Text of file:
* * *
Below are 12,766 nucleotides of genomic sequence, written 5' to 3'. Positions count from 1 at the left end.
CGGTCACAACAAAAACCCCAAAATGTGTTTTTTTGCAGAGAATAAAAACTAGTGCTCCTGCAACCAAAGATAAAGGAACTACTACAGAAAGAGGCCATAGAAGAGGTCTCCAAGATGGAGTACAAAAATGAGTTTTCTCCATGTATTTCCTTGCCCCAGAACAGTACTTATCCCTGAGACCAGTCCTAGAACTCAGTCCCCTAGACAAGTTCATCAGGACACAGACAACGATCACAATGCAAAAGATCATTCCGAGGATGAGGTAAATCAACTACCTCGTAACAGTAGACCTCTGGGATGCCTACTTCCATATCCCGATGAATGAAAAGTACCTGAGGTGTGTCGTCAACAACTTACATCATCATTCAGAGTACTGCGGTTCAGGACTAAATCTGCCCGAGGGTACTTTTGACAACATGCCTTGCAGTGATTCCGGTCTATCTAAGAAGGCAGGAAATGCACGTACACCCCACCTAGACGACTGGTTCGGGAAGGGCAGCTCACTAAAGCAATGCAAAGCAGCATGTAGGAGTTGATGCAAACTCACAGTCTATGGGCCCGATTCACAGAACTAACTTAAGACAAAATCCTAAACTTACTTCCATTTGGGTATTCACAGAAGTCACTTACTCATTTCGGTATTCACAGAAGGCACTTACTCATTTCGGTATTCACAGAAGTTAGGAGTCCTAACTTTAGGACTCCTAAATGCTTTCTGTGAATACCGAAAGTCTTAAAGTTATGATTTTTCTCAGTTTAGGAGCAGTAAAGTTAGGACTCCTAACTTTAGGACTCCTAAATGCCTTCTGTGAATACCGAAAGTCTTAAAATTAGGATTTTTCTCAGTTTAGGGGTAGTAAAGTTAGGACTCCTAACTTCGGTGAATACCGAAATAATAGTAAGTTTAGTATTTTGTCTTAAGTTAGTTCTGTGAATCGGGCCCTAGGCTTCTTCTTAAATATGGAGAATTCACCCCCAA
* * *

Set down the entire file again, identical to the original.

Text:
Below are 12,766 nucleotides of genomic sequence, written 5' to 3'. Positions count from 1 at the left end.
CGGTCACAACAAAAACCCCAAAATGTGTTTTTTTGCAGAGAATAAAAACTAGTGCTCCTGCAACCAAAGATAAAGGAACTACTACAGAAAGAGGCCATAGAAGAGGTCTCCAAGATGGAGTACAAAAATGAGTTTTCTCCATGTATTTCCTTGCCCCAGAACAGTACTTATCCCTGAGACCAGTCCTAGAACTCAGTCCCCTAGACAAGTTCATCAGGACACAGACAACGATCACAATGCAAAAGATCATTCCGAGGATGAGGTAAATCAACTACCTCGTAACAGTAGACCTCTGGGATGCCTACTTCCATATCCCGATGAATGAAAAGTACCTGAGGTGTGTCGTCAACAACTTACATCATCATTCAGAGTACTGCGGTTCAGGACTAAATCTGCCCGAGGGTACTTTTGACAACATGCCTTGCAGTGATTCCGGTCTATCTAAGAAGGCAGGAAATGCACGTACACCCCACCTAGACGACTGGTTCGGGAAGGGCAGCTCACTAAAGCAATGCAAAGCAGCATGTAGGAGTTGATGCAAACTCACAGTCTATGGGCCCGATTCACAGAACTAACTTAAGACAAAATCCTAAACTTACTTCCATTTGGGTATTCACAGAAGTCACTTACTCATTTCGGTATTCACAGAAGGCACTTACTCATTTCGGTATTCACAGAAGTTAGGAGTCCTAACTTTAGGACTCCTAAATGCTTTCTGTGAATACCGAAAGTCTTAAAGTTATGATTTTTCTCAGTTTAGGAGCAGTAAAGTTAGGACTCCTAACTTTAGGACTCCTAAATGCCTTCTGTGAATACCGAAAGTCTTAAAATTAGGATTTTTCTCAGTTTAGGGGTAGTAAAGTTAGGACTCCTAACTTCGGTGAATACCGAAATAATAGTAAGTTTAGTATTTTGTCTTAAGTTAGTTCTGTGAATCGGGCCCTAGGCTTCTTCTTAAATATGGAGAATTCACCCCCAA